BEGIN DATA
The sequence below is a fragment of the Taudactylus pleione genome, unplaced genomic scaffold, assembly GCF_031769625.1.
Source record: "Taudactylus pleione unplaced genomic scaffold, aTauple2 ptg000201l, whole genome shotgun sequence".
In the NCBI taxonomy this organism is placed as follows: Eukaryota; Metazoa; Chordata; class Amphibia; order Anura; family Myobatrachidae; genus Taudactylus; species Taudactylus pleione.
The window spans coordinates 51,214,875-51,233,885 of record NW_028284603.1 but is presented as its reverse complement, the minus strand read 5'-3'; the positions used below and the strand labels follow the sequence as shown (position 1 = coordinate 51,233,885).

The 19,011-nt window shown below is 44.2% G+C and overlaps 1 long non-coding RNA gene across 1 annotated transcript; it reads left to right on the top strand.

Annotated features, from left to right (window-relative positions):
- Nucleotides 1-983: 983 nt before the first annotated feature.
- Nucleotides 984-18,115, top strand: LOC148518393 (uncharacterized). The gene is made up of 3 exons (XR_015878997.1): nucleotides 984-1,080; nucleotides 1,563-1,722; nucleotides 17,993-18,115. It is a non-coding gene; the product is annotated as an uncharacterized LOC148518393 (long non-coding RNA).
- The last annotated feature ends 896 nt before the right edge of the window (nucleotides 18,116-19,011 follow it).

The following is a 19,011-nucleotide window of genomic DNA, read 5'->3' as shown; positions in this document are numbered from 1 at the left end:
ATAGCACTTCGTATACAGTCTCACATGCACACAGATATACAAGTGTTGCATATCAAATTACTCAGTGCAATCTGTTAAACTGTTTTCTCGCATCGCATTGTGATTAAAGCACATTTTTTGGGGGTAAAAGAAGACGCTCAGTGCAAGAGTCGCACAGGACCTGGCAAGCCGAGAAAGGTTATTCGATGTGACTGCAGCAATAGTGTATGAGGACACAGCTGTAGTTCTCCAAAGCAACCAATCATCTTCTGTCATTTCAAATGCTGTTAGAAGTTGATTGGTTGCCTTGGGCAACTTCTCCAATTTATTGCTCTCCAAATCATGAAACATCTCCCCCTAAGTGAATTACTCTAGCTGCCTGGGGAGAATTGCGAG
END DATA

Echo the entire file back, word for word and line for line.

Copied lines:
The sequence below is a fragment of the Taudactylus pleione genome, unplaced genomic scaffold, assembly GCF_031769625.1.
Source record: "Taudactylus pleione unplaced genomic scaffold, aTauple2 ptg000201l, whole genome shotgun sequence".
In the NCBI taxonomy this organism is placed as follows: Eukaryota; Metazoa; Chordata; class Amphibia; order Anura; family Myobatrachidae; genus Taudactylus; species Taudactylus pleione.
The window spans coordinates 51,214,875-51,233,885 of record NW_028284603.1 but is presented as its reverse complement, the minus strand read 5'-3'; the positions used below and the strand labels follow the sequence as shown (position 1 = coordinate 51,233,885).

The 19,011-nt window shown below is 44.2% G+C and overlaps 1 long non-coding RNA gene across 1 annotated transcript; it reads left to right on the top strand.

Annotated features, from left to right (window-relative positions):
- Nucleotides 1-983: 983 nt before the first annotated feature.
- Nucleotides 984-18,115, top strand: LOC148518393 (uncharacterized). The gene is made up of 3 exons (XR_015878997.1): nucleotides 984-1,080; nucleotides 1,563-1,722; nucleotides 17,993-18,115. It is a non-coding gene; the product is annotated as an uncharacterized LOC148518393 (long non-coding RNA).
- The last annotated feature ends 896 nt before the right edge of the window (nucleotides 18,116-19,011 follow it).

The following is a 19,011-nucleotide window of genomic DNA, read 5'->3' as shown; positions in this document are numbered from 1 at the left end:
ATAGCACTTCGTATACAGTCTCACATGCACACAGATATACAAGTGTTGCATATCAAATTACTCAGTGCAATCTGTTAAACTGTTTTCTCGCATCGCATTGTGATTAAAGCACATTTTTTGGGGGTAAAAGAAGACGCTCAGTGCAAGAGTCGCACAGGACCTGGCAAGCCGAGAAAGGTTATTCGATGTGACTGCAGCAATAGTGTATGAGGACACAGCTGTAGTTCTCCAAAGCAACCAATCATCTTCTGTCATTTCAAATGCTGTTAGAAGTTGATTGGTTGCCTTGGGCAACTTCTCCAATTTATTGCTCTCCAAATCATGAAACATCTCCCCCTAAGTGAATTACTCTAGCTGCCTGGGGAGAATTGCGAG